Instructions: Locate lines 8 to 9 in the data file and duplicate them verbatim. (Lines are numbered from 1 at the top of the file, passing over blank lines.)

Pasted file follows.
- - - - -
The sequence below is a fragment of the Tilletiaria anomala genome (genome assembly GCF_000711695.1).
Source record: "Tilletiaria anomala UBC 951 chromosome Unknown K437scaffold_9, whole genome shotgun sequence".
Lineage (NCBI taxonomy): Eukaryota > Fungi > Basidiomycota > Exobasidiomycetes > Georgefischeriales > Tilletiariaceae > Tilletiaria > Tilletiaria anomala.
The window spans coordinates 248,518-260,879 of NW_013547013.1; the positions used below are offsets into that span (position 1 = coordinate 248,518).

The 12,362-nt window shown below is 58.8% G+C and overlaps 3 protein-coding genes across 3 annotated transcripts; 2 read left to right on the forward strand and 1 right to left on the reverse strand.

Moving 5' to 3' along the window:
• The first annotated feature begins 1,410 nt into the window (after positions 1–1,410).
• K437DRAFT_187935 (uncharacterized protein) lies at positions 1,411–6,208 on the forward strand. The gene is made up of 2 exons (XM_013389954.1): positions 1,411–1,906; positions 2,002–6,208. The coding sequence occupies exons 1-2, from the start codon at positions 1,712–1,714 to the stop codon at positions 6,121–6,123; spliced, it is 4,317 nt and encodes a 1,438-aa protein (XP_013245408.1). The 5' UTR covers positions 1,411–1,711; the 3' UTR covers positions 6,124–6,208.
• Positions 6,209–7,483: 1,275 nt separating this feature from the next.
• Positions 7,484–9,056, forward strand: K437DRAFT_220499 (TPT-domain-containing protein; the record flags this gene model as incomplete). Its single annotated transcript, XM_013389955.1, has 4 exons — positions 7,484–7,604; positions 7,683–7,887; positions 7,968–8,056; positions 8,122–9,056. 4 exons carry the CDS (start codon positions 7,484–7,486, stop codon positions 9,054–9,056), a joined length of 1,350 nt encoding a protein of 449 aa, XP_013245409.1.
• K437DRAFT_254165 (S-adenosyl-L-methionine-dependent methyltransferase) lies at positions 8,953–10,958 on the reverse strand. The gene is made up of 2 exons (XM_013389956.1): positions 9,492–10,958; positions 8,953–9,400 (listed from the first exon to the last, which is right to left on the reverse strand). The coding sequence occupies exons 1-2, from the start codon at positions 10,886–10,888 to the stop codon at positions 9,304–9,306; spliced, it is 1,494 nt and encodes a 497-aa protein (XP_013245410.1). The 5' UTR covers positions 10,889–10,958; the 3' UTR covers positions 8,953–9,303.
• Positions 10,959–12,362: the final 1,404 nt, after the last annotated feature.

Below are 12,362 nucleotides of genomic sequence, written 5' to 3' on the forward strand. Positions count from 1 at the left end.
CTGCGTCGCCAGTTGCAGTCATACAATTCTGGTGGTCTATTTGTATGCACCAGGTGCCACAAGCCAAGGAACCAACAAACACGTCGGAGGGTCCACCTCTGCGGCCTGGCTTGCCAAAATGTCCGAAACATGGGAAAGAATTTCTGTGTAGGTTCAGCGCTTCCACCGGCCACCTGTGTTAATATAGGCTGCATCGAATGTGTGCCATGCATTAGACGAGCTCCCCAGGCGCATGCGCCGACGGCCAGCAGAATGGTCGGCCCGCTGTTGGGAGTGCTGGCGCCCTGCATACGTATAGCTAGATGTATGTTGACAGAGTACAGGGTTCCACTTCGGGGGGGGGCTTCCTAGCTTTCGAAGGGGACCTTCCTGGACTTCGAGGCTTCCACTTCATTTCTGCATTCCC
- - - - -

• K437DRAFT_187935 (uncharacterized protein) lies at positions 1,411–6,208 on the forward strand. The gene is made up of 2 exons (XM_013389954.1): positions 1,411–1,906; positions 2,002–6,208. The coding sequence occupies exons 1-2, from the start codon at positions 1,712–1,714 to the stop codon at positions 6,121–6,123; spliced, it is 4,317 nt and encodes a 1,438-aa protein (XP_013245408.1). The 5' UTR covers positions 1,411–1,711; the 3' UTR covers positions 6,124–6,208.
• Positions 6,209–7,483: 1,275 nt separating this feature from the next.